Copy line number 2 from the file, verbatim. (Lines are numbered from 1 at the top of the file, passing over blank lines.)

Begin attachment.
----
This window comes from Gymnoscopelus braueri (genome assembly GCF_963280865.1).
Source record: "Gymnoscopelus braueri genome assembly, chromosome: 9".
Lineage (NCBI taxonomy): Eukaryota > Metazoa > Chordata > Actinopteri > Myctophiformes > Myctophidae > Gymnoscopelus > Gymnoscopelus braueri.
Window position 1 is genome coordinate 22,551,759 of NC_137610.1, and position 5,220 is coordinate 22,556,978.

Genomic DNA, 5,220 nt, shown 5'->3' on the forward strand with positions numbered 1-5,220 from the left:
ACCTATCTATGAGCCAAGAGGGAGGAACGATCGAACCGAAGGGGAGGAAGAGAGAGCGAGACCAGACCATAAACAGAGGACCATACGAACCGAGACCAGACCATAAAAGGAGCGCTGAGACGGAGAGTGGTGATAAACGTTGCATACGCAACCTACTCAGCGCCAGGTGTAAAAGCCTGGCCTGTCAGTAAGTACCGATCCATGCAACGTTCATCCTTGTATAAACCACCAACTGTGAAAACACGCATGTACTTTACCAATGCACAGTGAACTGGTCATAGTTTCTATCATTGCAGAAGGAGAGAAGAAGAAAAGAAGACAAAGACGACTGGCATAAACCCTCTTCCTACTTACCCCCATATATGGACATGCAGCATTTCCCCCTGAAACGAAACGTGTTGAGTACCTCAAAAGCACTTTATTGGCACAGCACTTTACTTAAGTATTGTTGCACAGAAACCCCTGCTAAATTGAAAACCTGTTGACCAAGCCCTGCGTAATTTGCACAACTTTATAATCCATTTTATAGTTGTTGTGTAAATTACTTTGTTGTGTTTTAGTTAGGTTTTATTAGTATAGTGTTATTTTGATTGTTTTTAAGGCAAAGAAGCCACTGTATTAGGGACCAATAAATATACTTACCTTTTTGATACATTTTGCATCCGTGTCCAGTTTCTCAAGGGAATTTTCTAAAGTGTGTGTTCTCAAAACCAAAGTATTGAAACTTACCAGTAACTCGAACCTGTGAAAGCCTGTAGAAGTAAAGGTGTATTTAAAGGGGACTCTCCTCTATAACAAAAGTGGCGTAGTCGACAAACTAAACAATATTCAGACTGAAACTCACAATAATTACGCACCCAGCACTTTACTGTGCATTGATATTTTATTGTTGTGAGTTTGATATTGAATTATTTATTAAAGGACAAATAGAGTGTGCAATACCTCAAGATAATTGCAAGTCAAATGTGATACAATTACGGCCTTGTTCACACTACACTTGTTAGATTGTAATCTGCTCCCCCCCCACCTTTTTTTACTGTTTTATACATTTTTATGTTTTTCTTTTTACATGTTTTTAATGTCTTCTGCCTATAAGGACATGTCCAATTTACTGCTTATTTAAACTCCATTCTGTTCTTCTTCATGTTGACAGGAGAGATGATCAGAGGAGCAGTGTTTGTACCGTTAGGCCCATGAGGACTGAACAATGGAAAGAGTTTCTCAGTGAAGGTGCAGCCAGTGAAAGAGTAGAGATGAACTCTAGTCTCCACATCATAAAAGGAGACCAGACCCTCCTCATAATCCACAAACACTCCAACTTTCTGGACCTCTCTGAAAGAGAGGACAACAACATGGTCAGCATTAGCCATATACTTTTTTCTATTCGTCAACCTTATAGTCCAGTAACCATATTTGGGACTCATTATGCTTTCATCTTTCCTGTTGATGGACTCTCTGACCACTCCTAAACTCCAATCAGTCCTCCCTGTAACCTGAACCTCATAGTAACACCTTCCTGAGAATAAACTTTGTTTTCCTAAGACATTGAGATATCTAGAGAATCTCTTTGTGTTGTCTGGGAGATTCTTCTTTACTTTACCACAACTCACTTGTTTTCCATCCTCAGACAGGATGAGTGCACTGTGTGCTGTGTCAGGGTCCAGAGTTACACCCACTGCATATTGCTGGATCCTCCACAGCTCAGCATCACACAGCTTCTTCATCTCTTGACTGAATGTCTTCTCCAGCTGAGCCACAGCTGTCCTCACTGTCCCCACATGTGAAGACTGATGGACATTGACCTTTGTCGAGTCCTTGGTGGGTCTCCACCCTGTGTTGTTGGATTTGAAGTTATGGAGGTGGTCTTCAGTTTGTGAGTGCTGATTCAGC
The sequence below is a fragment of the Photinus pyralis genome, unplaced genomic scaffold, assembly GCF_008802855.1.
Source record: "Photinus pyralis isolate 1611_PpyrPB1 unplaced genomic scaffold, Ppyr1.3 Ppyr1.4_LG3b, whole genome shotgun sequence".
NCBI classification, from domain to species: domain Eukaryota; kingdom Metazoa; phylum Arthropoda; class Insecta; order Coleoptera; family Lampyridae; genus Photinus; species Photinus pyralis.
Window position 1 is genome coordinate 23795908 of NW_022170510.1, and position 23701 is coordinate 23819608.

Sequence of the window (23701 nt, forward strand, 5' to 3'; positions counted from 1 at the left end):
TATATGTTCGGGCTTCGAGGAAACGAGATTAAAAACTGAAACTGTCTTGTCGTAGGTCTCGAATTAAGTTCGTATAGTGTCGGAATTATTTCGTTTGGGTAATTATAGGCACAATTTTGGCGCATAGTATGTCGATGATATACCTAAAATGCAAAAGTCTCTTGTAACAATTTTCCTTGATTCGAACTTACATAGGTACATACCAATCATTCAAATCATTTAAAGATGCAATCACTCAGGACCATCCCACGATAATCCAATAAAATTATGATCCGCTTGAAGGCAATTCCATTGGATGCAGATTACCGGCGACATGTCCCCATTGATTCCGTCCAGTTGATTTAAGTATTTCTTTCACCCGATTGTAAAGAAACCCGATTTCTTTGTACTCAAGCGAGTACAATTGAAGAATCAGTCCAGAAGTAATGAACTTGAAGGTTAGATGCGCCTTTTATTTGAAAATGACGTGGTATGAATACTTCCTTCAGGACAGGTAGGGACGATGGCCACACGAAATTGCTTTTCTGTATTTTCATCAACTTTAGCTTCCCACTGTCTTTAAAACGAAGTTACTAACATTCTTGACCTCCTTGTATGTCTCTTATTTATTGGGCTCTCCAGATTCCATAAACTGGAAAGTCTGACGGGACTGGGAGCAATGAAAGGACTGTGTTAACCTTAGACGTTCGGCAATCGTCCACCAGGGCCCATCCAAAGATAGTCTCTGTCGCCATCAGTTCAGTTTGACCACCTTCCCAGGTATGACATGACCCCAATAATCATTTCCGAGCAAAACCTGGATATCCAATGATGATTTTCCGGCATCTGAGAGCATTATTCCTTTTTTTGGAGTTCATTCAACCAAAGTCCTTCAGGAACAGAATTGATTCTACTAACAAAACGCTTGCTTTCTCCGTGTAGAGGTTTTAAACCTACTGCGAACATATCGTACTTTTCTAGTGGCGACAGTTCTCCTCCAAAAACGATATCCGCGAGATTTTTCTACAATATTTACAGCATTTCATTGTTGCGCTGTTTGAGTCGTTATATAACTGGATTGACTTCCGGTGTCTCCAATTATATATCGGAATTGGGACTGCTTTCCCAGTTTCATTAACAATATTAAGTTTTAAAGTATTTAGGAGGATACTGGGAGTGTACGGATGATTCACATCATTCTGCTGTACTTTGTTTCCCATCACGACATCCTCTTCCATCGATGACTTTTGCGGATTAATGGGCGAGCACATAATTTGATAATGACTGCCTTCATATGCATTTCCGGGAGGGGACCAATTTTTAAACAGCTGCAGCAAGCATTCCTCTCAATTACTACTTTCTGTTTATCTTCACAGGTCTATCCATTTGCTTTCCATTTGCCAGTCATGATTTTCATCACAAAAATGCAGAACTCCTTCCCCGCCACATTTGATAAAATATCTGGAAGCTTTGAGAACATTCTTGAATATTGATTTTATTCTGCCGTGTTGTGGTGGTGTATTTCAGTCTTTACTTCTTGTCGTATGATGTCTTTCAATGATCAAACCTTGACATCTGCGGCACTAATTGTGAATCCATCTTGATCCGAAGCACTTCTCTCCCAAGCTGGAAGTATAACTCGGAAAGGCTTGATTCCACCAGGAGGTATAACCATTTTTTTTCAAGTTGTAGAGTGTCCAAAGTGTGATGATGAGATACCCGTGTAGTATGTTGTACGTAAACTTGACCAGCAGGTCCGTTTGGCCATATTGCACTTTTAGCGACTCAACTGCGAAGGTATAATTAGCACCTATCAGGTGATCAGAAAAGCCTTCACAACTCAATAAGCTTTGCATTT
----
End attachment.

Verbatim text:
Source record: "Gymnoscopelus braueri genome assembly, chromosome: 9".